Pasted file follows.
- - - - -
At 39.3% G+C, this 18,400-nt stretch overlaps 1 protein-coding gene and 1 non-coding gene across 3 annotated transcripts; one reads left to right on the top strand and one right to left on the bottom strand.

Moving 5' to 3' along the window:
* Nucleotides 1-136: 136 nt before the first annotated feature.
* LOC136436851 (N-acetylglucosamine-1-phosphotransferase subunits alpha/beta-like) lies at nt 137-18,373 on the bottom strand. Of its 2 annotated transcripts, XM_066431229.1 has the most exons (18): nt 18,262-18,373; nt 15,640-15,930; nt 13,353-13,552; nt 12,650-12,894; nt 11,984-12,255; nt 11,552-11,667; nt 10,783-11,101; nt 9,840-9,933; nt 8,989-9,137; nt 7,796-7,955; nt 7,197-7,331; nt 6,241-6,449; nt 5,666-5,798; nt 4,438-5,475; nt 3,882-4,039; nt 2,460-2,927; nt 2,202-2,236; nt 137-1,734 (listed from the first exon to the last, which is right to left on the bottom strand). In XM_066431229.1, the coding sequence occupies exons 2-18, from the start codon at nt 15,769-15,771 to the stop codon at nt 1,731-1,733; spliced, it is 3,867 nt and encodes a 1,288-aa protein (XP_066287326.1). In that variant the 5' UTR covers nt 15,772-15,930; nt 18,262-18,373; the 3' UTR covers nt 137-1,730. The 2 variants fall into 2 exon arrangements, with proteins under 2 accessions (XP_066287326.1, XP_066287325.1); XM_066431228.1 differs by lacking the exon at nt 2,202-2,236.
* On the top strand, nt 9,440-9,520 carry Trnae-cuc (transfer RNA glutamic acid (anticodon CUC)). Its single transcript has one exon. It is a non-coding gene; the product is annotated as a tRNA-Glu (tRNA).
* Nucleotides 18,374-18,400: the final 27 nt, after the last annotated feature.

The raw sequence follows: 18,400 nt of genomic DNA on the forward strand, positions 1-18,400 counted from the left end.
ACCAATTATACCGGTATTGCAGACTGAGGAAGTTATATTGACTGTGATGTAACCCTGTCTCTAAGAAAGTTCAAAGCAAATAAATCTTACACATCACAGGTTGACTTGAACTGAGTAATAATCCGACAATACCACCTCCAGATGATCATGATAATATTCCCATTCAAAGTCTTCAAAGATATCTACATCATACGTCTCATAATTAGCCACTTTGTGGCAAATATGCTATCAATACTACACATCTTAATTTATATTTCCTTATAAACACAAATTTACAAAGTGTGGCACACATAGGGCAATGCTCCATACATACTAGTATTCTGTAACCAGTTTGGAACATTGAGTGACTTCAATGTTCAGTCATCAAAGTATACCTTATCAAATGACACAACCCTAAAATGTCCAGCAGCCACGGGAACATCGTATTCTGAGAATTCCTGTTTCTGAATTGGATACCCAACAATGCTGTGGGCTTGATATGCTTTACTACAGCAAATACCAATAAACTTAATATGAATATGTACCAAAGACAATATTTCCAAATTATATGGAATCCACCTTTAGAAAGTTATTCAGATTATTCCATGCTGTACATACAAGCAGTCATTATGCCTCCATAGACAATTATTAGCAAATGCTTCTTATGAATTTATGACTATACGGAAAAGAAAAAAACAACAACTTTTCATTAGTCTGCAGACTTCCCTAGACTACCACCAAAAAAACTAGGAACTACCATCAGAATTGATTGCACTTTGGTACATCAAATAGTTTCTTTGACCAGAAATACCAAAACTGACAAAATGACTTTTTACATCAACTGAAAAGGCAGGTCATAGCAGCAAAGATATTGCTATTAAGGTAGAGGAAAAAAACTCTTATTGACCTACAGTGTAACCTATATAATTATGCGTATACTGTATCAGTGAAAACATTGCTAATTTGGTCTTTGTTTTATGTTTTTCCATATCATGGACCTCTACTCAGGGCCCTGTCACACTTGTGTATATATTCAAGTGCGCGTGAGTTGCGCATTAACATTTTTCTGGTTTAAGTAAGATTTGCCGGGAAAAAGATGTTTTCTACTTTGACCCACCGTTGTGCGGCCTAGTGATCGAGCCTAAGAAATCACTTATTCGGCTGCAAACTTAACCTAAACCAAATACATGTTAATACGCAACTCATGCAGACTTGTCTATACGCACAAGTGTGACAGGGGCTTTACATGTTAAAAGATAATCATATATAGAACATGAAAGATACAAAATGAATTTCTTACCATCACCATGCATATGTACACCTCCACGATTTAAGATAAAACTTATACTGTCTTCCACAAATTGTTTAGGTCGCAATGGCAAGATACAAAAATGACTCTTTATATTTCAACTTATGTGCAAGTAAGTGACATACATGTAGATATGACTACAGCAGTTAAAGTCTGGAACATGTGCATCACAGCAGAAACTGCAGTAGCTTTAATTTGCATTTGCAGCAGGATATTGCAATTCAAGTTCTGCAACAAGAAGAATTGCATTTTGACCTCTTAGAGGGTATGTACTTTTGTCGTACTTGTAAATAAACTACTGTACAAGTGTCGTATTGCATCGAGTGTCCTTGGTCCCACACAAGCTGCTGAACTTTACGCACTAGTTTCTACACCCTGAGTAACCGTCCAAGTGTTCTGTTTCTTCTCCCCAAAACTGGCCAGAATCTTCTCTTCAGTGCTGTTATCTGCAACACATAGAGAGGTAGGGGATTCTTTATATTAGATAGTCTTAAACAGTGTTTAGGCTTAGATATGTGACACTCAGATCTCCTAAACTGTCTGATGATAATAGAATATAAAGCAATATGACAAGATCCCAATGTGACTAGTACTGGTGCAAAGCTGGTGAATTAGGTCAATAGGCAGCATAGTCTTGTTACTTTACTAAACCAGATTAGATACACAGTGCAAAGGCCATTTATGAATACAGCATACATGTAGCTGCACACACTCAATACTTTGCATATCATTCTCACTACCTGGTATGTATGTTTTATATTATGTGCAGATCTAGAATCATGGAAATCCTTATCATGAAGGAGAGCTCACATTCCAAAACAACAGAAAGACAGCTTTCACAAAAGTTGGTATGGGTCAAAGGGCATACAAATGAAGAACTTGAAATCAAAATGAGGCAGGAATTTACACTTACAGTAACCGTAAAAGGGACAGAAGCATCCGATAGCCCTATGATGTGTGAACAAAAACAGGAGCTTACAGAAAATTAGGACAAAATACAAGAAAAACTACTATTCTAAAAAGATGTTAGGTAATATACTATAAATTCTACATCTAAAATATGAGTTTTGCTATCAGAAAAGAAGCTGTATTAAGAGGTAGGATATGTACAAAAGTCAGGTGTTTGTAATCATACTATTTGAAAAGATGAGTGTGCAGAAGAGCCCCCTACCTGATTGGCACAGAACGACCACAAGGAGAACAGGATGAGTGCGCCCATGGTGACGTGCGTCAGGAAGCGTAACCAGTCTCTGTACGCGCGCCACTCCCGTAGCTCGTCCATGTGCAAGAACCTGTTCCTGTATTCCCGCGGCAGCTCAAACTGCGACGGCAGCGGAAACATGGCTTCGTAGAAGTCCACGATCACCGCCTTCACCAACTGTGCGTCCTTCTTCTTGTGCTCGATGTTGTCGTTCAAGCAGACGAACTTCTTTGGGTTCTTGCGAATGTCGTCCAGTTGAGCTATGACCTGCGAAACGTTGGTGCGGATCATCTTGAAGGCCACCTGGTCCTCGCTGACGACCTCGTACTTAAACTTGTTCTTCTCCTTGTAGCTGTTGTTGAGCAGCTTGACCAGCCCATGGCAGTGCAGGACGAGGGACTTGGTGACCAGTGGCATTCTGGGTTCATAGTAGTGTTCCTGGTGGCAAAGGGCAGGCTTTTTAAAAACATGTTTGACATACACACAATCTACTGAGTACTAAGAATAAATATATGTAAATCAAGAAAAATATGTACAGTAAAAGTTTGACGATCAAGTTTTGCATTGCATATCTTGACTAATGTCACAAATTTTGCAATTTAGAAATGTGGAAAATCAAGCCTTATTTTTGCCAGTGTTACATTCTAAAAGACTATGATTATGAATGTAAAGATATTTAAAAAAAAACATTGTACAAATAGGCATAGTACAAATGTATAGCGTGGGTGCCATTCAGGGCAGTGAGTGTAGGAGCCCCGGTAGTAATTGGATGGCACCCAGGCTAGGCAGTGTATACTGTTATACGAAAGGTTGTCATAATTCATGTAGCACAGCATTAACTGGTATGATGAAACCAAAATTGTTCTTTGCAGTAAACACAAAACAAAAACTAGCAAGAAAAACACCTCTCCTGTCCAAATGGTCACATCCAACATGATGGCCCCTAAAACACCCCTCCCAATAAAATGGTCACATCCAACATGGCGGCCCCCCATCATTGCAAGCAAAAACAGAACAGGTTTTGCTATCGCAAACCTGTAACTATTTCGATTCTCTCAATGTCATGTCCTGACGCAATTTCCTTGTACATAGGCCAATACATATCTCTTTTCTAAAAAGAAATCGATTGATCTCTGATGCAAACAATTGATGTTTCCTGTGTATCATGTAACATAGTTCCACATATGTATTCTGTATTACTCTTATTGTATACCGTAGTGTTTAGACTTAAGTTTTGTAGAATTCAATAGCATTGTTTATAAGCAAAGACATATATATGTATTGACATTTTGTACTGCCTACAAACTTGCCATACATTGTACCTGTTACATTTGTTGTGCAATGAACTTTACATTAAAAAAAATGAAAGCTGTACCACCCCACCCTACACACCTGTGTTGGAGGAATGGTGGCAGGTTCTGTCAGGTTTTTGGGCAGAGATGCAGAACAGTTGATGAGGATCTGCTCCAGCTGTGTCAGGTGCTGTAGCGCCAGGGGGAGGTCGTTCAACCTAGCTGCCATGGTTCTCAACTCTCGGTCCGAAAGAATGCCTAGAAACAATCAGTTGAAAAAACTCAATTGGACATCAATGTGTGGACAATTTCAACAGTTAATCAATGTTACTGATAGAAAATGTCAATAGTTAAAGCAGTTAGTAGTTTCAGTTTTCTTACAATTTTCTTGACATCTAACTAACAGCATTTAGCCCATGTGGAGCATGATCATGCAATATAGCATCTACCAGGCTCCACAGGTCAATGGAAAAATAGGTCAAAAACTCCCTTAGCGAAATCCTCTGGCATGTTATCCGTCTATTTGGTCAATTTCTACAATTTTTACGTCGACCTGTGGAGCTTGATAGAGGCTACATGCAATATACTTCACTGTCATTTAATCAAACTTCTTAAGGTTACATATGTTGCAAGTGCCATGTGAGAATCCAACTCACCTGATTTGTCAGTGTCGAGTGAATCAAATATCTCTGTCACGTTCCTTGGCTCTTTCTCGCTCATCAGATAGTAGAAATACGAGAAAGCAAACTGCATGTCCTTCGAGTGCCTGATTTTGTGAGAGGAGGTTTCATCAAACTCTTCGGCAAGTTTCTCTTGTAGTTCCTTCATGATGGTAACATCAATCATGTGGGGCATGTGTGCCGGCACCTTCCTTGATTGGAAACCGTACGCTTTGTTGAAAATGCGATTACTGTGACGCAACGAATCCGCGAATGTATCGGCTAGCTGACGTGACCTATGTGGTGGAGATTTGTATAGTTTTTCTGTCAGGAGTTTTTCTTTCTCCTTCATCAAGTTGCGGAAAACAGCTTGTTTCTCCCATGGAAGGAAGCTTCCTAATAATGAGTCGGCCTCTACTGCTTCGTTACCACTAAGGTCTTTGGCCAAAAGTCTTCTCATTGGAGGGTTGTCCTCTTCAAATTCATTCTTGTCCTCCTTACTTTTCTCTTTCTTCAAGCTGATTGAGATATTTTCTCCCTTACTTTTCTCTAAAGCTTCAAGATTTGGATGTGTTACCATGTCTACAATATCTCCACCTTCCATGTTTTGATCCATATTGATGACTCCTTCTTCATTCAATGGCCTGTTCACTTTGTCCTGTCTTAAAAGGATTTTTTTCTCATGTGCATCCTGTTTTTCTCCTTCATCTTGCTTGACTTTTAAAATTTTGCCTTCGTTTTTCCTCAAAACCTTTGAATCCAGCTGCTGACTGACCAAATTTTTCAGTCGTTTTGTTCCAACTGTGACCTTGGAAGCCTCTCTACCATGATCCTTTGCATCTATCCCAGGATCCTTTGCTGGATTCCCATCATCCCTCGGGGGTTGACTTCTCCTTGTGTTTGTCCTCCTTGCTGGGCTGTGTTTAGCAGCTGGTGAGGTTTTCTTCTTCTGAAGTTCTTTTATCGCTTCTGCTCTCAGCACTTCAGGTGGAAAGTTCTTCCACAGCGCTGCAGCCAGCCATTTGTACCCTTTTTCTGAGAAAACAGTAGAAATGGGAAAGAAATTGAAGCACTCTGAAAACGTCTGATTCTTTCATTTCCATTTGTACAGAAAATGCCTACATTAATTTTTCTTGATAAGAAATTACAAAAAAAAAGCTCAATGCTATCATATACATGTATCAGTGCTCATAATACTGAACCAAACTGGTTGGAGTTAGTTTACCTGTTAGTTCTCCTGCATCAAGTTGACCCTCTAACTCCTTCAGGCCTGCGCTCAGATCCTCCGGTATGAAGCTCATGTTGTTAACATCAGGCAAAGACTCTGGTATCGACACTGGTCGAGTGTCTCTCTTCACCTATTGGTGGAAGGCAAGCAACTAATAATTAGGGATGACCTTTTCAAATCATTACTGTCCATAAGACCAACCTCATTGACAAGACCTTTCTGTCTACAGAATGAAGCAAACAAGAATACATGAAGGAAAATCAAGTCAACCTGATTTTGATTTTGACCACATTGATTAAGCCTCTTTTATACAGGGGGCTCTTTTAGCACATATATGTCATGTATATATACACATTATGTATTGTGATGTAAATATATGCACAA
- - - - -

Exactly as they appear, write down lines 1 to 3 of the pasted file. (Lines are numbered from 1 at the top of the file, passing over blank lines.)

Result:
At 39.3% G+C, this 18,400-nt stretch overlaps 1 protein-coding gene and 1 non-coding gene across 3 annotated transcripts; one reads left to right on the top strand and one right to left on the bottom strand.

Moving 5' to 3' along the window:
* Nucleotides 1-136: 136 nt before the first annotated feature.